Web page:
Not every single number on that report is significant for your horse’s situation. The tests we pay the most attention to in a general-practice setting differ from the tests an internal-medicine specialist might pay close attention to when managing a post-operative colic in intensive care, for example.
Even more important? Every single abnormal value doesn’t mean your horse has a problem. A value just slightly outside the normal range may not mean anything at all, while for a different test even a small variation is meaningful. And sometimes a high value may indicate a problem, while a result below the normal range doesn’t mean much.
With this in mind, here’s a rundown of the tests I pay attention to when running blood work in a general-practice setting.
Test #1: Red Blood-Cell Count (RBC)
What it is: The RBC tells you the total number of red blood cells circulating in your horse’s bloodstream.
What it tells you: A low RBC might indicate anemia, while a high RBC is most commonly seen with dehydration. Anemia is most likely in horses secondary to some other chronic disease. Your vet might consider fluid therapy if he notices a very high RBC.
Related tests: The RBC is always accompanied by a couple of other tests including the hematocrit (also called “packed-cell volume” or PCV), which indicates the percentage of red blood cells compared with the total volume of blood, and the hemoglobin, which measures of the amount of the protein that carries oxygen within the blood.
Test #2: White Blood-Cell Count (WBC) and Differential
What it is: The WBC tells you the total number of white blood cells circulating in your horse’s bloodstream. The differential breaks down the different types including neutrophils, lymphocytes, monocytes, eosinophils, and basophils.
What it tells you: A high WBC indicates inflammation or infection, and the differential can help determine more specifics. For example, a high neutrophil count is most likely with a bacterial infection, a high eosinophil count is most likely with parasites or allergies, and a high monocyte count points toward chronic inflammation. If the WBC is low, it could indicate endotoxemia—a severe, body-wide toxic state.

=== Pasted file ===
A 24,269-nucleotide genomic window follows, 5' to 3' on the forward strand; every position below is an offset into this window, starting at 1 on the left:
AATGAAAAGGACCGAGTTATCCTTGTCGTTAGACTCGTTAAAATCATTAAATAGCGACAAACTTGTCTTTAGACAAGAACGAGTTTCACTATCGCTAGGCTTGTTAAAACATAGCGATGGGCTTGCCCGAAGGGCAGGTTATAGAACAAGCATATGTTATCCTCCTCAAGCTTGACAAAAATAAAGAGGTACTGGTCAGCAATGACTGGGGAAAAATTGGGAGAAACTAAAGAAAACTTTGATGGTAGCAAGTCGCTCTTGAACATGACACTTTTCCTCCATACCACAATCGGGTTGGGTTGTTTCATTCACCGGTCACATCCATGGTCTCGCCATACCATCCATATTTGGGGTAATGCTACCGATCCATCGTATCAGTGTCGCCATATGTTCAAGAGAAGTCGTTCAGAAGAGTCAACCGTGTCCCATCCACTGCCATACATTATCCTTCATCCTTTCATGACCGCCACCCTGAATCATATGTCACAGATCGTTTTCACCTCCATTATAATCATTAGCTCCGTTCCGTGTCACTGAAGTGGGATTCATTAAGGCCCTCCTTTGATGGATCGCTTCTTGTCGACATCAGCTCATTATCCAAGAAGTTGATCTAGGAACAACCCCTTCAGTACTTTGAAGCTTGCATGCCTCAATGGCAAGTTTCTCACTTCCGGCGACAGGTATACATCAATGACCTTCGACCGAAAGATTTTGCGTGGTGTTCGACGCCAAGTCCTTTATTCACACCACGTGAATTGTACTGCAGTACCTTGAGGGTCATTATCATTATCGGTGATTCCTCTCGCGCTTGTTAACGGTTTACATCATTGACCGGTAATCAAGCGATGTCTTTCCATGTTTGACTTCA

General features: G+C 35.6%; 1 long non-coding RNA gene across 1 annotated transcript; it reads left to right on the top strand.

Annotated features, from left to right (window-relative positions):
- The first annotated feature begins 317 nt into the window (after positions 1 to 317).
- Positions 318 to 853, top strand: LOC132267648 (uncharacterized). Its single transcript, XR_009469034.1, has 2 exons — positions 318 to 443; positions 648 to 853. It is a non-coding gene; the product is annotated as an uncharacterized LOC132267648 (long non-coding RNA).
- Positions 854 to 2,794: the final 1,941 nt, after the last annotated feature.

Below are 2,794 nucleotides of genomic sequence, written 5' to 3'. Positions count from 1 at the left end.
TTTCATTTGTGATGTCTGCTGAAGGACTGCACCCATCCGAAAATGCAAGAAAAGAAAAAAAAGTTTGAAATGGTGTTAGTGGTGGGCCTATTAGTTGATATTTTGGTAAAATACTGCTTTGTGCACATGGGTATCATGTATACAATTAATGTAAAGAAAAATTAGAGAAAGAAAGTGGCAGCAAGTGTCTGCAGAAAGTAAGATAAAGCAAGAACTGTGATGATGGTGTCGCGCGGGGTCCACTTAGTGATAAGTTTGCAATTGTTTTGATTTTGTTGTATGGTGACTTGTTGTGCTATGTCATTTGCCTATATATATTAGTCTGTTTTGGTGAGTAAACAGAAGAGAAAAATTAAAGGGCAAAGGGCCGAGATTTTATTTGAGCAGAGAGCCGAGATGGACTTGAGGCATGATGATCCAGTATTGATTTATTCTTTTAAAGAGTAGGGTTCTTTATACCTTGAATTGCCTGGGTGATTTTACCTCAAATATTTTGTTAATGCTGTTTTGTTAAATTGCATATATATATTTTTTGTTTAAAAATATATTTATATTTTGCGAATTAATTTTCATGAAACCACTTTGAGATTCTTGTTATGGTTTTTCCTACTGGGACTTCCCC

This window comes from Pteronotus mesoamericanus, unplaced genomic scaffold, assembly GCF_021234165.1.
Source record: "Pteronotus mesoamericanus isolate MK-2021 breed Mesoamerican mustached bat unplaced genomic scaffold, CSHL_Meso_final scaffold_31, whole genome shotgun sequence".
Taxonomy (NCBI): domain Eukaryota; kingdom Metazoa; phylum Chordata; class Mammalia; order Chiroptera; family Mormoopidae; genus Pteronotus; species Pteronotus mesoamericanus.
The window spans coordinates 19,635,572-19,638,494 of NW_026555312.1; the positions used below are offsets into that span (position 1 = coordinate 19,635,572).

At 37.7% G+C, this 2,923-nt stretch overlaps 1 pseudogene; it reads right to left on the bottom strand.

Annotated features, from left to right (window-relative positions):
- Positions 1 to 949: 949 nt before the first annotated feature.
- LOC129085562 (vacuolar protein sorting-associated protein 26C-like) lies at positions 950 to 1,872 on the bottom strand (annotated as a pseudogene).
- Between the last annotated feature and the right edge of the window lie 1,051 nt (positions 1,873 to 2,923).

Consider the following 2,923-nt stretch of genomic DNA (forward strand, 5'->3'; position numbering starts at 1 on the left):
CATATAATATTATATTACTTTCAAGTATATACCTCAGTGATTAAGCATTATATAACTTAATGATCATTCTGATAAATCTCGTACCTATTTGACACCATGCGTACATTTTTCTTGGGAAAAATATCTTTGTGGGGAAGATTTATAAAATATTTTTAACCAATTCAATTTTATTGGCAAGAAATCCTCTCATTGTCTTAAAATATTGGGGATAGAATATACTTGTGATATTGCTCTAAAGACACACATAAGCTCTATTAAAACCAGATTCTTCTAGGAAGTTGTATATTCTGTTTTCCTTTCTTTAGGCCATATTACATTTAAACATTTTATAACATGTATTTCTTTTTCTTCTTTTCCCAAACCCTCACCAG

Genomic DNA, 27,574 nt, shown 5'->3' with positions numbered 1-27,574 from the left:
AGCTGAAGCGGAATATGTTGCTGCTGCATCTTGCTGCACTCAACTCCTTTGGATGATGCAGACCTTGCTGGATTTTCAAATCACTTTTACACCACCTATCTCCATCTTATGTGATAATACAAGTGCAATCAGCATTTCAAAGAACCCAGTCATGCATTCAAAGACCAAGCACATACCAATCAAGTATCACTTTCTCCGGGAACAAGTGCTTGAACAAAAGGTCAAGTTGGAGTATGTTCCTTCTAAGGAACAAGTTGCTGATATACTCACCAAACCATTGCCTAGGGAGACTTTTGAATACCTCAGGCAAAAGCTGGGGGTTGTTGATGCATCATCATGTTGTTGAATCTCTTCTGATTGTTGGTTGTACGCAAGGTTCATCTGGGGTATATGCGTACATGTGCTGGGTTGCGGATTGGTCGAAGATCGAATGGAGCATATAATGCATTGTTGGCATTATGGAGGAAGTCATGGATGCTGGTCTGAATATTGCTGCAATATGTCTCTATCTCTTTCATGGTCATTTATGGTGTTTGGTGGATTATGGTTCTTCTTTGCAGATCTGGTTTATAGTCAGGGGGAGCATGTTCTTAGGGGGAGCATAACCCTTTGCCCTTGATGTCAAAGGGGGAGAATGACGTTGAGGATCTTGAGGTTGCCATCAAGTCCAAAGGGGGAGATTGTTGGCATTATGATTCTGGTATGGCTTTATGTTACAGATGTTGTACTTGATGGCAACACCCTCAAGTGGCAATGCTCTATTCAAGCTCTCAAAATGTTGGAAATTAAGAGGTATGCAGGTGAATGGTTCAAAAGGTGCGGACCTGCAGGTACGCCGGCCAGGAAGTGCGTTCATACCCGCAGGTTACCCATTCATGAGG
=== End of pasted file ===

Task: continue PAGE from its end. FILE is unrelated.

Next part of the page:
Related tests: If your horse’s WBC and differential are out of whack, your vet will pay close attention to fibrinogen and proteins. WBC results can also help your vet decipher underlying causes of organ dysfunction (such as kidney or liver failure), so he’ll look closely at lab values related to organ function.
Test #3: Fibrinogen
What it is: Fibrinogen is a protein that’s produced in the liver, and released early during inflammation.
What it tells you: A moderately elevated fibrinogen indicates chronic inflammation. If it’s very elevated, it may indicate infection somewhere in the body, and can assist your vet in deciding to administer antibiotics. An exceptionally high fibrinogen level accompanies many abscess-producing diseases.
Related tests: If fibrinogen is high, your vet will look closely at your horse’s WBC and differential to determine the likelihood of a bacterial infection requiring antibiotics. A test for another acute-phase inflammatory protein called Serum Amyloid A provides similar information. This test can be run “stall-side” for immediate results, and can be useful for making the decision whether to treat with antibiotics.
Test #4: Creatinine
What it is: Creatinine is a product of muscle metabolism excreted through the kidneys.
What it tells you: Elevated creatinine indicates that your horse’s kidneys aren’t functioning properly.
Related tests: Blood urea nitrogen (see below) is also likely elevated if your horse’s kidneys are failing. Electrolyte imbalances including elevated calcium and decreased phosphorus will also accompany kidney failure, along with lowered RBC.
Test #5: Blood Urea Nitrogen (BUN)
What it is: Urea is a waste product of protein breakdown in the liver and, similar to creatinine, it is eliminated by the kidneys.
What it tells you: Elevations in BUN are most commonly seen with kidney failure, although this test can also mean other things, such as dehydration. Low BUN levels may be related to liver disease or a protein-deficient diet.
Related tests: Creatinine and BUN are often considered together when evaluating kidney disease, along with calcium, phosphorus, and RBC.
Test #6: Gamma Glutamyl Transferase Enzyme (GGT)